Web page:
Jobs and tasks become more complicated as they cross boundaries, time zones, ethnicities, age groups and become more technologically driven, so the challenges of attracting and retaining talented people become strategic imperatives. However, I would counsel it would be unwise to approach the future as simply a one-dimensional "war for talent". An Australian solution to the skills deficit challenge encompasses government, industry and an education system that goes beyond formal education and permeates the workforce.
In fact, a number of our clients have introduced a concept of tacit learning for some of their lower skilled workforces. In one instance the individual has a certificate, a book of certificates, for the work that they do over a three-month period. And in this particular instance, in the food handling industry, a number of employers have joined together to ensure that the worker does gradually build their expertise.
Manpower is also attempting to play its part. We have a global learning centre dedicated to upskilling the global workforce. It is an online resource offering of over 1500 training courses. It is free to all candidates registered at Manpower and provides full online support. The global learning centre offers access to knowledge and skills information with more than 5000 hours of e-learning in end-user software applications in professional development skills, business skills, information technology and telecommunication. And a large number of these courses are also providing assessment and certification.
Peter Laver, chairman, Australian Building Codes Board, and former corporate general manager, BHP
One of the industries that is going to fail is the [one that makes] the gold watches that people like me used to get for 25 years' service. There aren't going to be too many people at the age of 60 who can stand up and say "I worked for the same company for 40 years". The workforce is more volatile these days.
Many companies have long had an ambivalent attitude to investment in training. Many companies in the old days trained their own people, particularly if they were state-owned monopolies - the railways, the water companies, the electricity companies and the telephone companies. My old company, BHP, behaved in a similar way: they used to invest a lot in training. And these companies accepted that the rest of the world would come and pinch their best people and pay them a bit more. They knew that, but they kept on doing it.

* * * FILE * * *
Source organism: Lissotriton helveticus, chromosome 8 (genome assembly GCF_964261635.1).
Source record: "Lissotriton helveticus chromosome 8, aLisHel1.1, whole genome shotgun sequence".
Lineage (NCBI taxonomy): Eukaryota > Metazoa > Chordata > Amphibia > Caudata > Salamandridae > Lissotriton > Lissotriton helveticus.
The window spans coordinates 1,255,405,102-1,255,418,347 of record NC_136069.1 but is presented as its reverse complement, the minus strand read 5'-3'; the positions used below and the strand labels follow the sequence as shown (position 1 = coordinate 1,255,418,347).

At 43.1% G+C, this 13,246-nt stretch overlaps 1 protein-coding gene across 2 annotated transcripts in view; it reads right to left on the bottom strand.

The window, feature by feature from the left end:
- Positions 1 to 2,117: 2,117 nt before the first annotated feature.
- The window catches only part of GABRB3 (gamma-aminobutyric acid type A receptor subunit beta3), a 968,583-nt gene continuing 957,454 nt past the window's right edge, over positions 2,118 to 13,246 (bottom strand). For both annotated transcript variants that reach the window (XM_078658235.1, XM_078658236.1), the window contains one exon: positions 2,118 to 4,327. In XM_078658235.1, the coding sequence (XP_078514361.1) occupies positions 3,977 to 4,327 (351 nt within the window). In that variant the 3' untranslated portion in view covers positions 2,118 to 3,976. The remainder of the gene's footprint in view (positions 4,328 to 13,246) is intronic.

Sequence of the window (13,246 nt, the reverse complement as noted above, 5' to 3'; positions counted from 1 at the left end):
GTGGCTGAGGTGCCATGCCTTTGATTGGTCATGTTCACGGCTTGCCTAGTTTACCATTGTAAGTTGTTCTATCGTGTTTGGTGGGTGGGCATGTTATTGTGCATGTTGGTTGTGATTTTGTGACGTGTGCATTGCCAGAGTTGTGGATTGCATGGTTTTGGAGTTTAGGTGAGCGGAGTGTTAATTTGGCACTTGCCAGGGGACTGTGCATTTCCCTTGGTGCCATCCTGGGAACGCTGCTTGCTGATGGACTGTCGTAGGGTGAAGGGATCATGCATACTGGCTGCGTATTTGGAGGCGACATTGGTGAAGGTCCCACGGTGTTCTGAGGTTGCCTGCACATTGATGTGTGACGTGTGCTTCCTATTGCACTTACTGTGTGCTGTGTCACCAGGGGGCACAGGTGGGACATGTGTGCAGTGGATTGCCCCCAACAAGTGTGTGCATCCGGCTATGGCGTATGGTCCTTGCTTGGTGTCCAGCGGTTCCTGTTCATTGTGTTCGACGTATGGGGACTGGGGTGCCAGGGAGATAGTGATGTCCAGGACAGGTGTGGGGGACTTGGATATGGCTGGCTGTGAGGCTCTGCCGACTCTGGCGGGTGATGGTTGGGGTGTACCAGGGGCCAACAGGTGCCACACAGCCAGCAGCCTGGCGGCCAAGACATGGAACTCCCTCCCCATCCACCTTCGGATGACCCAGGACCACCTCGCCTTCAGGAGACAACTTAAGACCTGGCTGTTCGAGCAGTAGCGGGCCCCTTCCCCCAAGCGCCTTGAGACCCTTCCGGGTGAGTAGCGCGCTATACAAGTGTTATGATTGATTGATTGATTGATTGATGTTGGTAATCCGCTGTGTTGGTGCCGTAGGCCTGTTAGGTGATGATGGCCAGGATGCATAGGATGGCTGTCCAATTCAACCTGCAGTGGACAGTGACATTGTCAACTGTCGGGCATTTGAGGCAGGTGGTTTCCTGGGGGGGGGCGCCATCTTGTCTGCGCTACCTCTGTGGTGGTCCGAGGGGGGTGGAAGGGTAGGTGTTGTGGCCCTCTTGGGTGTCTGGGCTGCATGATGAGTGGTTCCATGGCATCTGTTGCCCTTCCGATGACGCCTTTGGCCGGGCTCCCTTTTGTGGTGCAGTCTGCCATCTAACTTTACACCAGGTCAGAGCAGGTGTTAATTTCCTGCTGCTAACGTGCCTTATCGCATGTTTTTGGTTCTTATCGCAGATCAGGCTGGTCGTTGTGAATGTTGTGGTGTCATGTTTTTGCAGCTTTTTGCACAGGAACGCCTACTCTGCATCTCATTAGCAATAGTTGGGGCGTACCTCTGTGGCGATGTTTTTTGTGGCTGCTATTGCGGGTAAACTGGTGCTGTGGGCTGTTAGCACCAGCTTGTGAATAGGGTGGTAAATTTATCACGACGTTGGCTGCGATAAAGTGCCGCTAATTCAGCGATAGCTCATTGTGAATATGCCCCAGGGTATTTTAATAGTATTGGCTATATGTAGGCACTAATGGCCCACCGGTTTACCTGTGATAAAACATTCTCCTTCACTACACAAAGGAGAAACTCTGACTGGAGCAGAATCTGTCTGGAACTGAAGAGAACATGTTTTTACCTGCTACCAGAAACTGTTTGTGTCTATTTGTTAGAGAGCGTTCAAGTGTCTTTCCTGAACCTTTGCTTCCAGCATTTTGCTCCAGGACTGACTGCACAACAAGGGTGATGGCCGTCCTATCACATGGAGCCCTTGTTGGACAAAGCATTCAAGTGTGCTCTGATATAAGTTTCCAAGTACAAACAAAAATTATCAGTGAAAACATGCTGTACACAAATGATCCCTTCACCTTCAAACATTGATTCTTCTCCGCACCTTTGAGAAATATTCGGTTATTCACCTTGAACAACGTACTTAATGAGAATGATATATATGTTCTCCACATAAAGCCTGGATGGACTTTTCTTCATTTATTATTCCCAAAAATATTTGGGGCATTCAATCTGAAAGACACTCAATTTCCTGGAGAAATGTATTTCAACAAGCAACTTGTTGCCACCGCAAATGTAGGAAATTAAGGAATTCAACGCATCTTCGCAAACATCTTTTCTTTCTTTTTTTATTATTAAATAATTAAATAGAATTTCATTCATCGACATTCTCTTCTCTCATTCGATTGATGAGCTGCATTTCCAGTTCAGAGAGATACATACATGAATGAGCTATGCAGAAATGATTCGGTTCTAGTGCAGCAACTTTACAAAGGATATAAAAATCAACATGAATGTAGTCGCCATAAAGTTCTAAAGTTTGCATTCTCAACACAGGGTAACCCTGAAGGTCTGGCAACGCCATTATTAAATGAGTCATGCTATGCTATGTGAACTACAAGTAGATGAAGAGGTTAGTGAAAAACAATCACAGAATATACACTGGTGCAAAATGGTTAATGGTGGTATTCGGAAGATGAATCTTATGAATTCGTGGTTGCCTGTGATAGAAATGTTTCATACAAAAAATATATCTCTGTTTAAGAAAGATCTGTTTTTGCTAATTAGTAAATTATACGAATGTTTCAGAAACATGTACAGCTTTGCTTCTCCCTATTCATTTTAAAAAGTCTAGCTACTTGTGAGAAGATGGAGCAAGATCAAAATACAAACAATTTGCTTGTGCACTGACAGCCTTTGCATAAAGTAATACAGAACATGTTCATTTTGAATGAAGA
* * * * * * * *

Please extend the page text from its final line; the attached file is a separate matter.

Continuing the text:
These days, with privatisation, with the break-up of some of these monopolies and large companies, that ambivalence to investment and training is greater. The ability to justify it has become that much more important.
And with the increase in the casual and part-time workforce, the argument for investment in training becomes a little bit more flawed. You are just not exactly sure how long people are going to be there before they move onto a full-time job. Loyalty these days is more to your profession than to a company.
Who's responsible? I think business will invest in lifelong learning. But business is in the business of doing business and they will invest in their own interests. Every business will try and look at the pros and cons, to do a net present value calculation on their investment in training. If all of a sudden, for example, there is a 125 per cent tax concession on training, people would recalculate and invest more. These are the sort of decisions business must make. The triple bottom line, feeling good about your corporate social responsibility, can only get you so far.